Smoking Cessation Following Lung Cancer Diagnosis Reduces Cancer Mortality Risk

New data support smoking cessation for patients with lung cancer following their diagnosis.

Patients with lung cancer who quit smoking at or around their cancer diagnosis may be able to improve their rate of survival, according to a meta-analysis published in the Journal of Thoracic Oncology. Furthermore, the data suggest that smoking cessation education and support is vital even after diagnosis.1

Specifically, the findings revealed that patients who successfully stopped smoking improved their overall survival (OS). These findings were consistent across different subtypes, including patients with non–small cell lung cancer (summary relative risk [SRR], 0.77; 95% CI, 0.66-0.90, n studies = 8), small cell lung cancer (SRR, 0.75; 95% CI, 0.57-0.99; n studies = 4), or lung cancer of both or unspecified histological type (SRR, 0.81; 95% CI, 0.68-0.96; n studies = 6).

In the meta-analysis, smoking cessation was defined as ceasing to smoke either at moment of diagnosis, during treatment, or in the 12 months leading up to the diagnosis.

“Lung cancer remains a disease with poor prognosis despite recent advances in treatments. Here, we aimed at summarizing the current scientific evidence on whether quitting smoking at or around diagnosis has a beneficial effect on the survival of [these] patients,” lead investigator Saverio Caini, MD, of the Institute for Cancer Research, Prevention and Clinical Network in Florence, Italy, and colleagues, said.

“Our study suggests that treating physicians should educate patients with lung cancer about the benefits of quitting smoking even after diagnosis and provide them with the necessary smoking cessation support,” Caini added in a news release.2

Researchers analyzed articles published between 1980 and October 31, 2021 via MEDLINE and EMBASE and successfully identified 21 evaluable articles, which quantified the impact of smoking cessation and patient survival in lunger cancer. Among these articles, over 10,000 patient cases were examined.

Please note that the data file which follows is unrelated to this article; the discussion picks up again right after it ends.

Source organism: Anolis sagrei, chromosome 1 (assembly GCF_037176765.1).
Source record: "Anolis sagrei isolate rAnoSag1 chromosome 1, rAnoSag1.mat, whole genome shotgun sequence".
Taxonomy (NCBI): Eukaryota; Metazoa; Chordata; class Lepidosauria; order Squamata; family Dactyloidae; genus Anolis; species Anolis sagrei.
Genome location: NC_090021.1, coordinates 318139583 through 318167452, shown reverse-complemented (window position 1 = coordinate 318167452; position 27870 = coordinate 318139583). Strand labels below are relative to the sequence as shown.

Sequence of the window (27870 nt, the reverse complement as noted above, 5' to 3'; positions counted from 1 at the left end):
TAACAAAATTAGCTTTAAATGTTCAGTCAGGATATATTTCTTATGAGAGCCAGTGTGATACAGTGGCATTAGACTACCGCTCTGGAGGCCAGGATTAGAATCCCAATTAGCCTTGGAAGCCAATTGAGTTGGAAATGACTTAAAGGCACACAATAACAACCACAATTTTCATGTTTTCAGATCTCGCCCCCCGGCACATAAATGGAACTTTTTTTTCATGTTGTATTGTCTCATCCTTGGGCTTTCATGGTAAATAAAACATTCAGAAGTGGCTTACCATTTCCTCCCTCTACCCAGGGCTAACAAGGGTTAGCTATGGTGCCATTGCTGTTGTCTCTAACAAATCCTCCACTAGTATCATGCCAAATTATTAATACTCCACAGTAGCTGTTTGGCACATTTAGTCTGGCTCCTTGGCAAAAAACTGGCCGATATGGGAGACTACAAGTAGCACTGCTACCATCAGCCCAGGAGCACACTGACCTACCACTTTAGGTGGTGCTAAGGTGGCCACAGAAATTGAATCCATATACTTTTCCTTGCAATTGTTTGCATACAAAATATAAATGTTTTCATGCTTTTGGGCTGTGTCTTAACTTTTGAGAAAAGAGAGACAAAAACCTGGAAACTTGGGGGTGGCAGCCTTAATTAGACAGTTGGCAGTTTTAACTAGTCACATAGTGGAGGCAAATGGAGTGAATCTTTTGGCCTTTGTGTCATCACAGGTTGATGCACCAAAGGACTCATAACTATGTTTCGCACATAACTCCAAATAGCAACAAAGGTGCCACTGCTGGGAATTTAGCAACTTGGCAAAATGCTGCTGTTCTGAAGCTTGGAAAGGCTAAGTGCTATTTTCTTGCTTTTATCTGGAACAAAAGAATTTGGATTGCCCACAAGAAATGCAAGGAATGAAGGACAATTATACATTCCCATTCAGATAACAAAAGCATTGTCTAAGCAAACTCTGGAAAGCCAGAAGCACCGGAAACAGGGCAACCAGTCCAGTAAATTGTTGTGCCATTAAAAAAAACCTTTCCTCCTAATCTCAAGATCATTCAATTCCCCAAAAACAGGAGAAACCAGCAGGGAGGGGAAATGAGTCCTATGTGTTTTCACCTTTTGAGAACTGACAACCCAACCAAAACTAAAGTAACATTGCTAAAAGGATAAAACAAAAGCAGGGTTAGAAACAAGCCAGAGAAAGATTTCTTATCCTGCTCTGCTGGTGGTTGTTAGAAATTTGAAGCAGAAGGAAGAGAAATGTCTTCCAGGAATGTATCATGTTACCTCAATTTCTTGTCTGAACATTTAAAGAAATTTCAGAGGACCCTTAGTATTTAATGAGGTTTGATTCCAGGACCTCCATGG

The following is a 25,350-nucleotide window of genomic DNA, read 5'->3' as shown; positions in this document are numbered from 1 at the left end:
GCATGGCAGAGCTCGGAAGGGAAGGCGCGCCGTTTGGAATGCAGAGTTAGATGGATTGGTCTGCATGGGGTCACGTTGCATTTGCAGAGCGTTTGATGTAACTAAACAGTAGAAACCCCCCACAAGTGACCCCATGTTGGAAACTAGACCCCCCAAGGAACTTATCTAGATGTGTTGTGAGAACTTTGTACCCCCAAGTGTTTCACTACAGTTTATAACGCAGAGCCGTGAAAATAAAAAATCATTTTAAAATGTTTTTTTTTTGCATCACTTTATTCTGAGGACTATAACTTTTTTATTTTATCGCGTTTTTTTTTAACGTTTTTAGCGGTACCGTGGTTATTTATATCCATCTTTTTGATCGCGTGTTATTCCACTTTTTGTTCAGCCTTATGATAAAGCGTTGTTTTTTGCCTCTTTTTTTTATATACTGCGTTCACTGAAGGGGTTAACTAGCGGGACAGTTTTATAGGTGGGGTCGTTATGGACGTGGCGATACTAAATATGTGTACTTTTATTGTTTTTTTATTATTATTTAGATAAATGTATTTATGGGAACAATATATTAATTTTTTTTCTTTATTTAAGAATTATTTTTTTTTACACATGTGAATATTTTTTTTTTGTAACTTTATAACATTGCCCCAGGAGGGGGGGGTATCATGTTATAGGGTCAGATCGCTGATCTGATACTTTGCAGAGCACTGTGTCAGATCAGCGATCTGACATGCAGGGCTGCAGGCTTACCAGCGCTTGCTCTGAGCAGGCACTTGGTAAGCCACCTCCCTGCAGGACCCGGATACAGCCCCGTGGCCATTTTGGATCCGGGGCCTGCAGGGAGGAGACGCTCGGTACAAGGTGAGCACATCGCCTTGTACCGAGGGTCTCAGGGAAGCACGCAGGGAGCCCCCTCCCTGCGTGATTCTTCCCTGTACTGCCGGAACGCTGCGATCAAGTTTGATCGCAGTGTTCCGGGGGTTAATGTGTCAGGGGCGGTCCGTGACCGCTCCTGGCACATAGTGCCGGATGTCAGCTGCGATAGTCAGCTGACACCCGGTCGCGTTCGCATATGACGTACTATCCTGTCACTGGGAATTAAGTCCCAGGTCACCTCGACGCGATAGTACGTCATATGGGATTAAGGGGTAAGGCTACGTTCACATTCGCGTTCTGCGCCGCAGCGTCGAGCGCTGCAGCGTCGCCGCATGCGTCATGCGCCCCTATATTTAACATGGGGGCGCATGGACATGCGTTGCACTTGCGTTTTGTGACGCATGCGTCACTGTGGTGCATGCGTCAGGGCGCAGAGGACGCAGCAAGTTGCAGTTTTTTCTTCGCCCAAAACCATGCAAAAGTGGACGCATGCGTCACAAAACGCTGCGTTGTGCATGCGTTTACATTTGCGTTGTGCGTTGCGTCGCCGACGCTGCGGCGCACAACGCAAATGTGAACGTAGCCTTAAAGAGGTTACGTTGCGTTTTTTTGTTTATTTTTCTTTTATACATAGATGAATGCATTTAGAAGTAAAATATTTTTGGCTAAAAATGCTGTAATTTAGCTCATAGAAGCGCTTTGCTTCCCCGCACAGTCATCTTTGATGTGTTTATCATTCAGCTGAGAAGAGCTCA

In the study, the authors note that there are different biological mechanisms related to tobacco that may explain these findings and provide a basis for further research. For example, tobacco use is associated with tumor growth, progression, and dissemination. It is also linked to reduced efficacy in radiation and systematic therapy, as well as a reduction in tolerance to therapy. Lastly, tobacco use has been observed to increase the risk of postoperative complications and second primary cancers.

Study authors also noted that systematic differences could factor into the findings, explaining that between patients who ceased to smoke and those who did not, variables in demographics, tumor characteristics, and disease stage may also contribute to OS rates. Furthermore, patients who can quit may be at an increased likelihood of undergoing resection with curative intent.

“The meta-analysis has implications beyond clinical practice,” Caini concluded. “Since heavy smokers would be primarily targeted by lung cancer screening programs, screening could serve as a teachable moment to help participants quit smoking by integrating a structured cessation program into the screening activities.”

References

  1. Caini S, Riccio MD, Vettori V, et al. Quitting smoking at or around diagnosis improves the overall survival of lung cancer patients: a systematic review and meta-analysis. J. Thorac Oncol. Published onlineJanuary 4, 2021. Accessed January 5, 2021.doi:10.1016/j.jtho.2021.12.005
  2. Smoking Cessation After Cancer Diagnosis Associated With Improved Survival. International Association for the Study of Lung Cancer. News release. January 4, 2021. Accessed January 5, 2021. https://bit.ly/3JMiAH1